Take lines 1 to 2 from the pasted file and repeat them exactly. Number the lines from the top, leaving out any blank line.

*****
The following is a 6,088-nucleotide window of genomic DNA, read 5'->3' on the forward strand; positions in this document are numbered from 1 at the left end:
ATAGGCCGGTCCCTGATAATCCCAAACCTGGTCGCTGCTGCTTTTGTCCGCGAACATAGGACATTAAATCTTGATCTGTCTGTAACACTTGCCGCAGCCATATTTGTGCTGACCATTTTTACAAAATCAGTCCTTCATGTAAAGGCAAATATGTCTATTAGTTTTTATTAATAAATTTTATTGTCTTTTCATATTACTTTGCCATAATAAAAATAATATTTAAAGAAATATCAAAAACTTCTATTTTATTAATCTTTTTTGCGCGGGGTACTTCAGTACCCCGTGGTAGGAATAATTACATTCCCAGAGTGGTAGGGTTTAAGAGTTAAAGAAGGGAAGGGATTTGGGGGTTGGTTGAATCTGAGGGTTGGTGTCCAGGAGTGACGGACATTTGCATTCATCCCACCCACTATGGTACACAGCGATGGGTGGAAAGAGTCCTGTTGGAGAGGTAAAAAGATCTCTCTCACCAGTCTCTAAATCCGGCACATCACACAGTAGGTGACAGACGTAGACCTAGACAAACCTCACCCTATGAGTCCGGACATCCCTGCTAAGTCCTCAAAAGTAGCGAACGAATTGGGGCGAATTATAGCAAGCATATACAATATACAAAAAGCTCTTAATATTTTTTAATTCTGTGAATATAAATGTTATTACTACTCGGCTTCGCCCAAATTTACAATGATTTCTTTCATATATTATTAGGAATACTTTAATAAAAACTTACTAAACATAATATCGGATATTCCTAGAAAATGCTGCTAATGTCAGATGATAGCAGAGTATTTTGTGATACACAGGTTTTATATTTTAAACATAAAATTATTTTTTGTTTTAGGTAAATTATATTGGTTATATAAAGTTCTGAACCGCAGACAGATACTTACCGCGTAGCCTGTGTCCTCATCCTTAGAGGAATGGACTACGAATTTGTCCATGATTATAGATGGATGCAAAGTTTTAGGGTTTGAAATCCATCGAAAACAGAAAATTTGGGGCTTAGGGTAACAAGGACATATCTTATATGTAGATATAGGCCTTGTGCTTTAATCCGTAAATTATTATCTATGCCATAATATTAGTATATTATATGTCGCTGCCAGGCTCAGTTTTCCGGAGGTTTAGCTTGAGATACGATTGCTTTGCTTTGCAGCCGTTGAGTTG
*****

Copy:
The following is a 6,088-nucleotide window of genomic DNA, read 5'->3' on the forward strand; positions in this document are numbered from 1 at the left end:
ATAGGCCGGTCCCTGATAATCCCAAACCTGGTCGCTGCTGCTTTTGTCCGCGAACATAGGACATTAAATCTTGATCTGTCTGTAACACTTGCCGCAGCCATATTTGTGCTGACCATTTTTACAAAATCAGTCCTTCATGTAAAGGCAAATATGTCTATTAGTTTTTATTAATAAATTTTATTGTCTTTTCATATTACTTTGCCATAATAAAAATAATATTTAAAGAAATATCAAAAACTTCTATTTTATTAATCTTTTTTGCGCGGGGTACTTCAGTACCCCGTGGTAGGAATAATTACATTCCCAGAGTGGTAGGGTTTAAGAGTTAAAGAAGGGAAGGGATTTGGGGGTTGGTTGAATCTGAGGGTTGGTGTCCAGGAGTGACGGACATTTGCATTCATCCCACCCACTATGGTACACAGCGATGGGTGGAAAGAGTCCTGTTGGAGAGGTAAAAAGATCTCTCTCACCAGTCTCTAAATCCGGCACATCACACAGTAGGTGACAGACGTAGACCTAGACAAACCTCACCCTATGAGTCCGGACATCCCTGCTAAGTCCTCAAAAGTAGCGAACGAATTGGGGCGAATTATAGCAAGCATATACAATATACAAAAAGCTCTTAATATTTTTTAATTCTGTGAATATAAATGTTATTACTACTCGGCTTCGCCCAAATTTACAATGATTTCTTTCATATATTATTAGGAATACTTTAATAAAAACTTACTAAACATAATATCGGATATTCCTAGAAAATGCTGCTAATGTCAGATGATAGCAGAGTATTTTGTGATACACAGGTTTTATATTTTAAACATAAAATTATTTTTTGTTTTAGGTAAATTATATTGGTTATATAAAGTTCTGAACCGCAGACAGATACTTACCGCGTAGCCTGTGTCCTCATCCTTAGAGGAATGGACTACGAATTTGTCCATGATTATAGATGGATGCAAAGTTTTAGGGTTTGAAATCCATCGAAAACAGAAAATTTGGGGCTTAGGGTAACAAGGACATATCTTATATGTAGATATAGGCCTTGTGCTTTAATCCGTAAATTATTATCTATGCCATAATATTAGTATATTATATGTCGCTGCCAGGCTCAGTTTTCCGGAGGTTTAGCTTGAGATACGATTGCTTTGCTTTGCAGCCGTTGAGTTG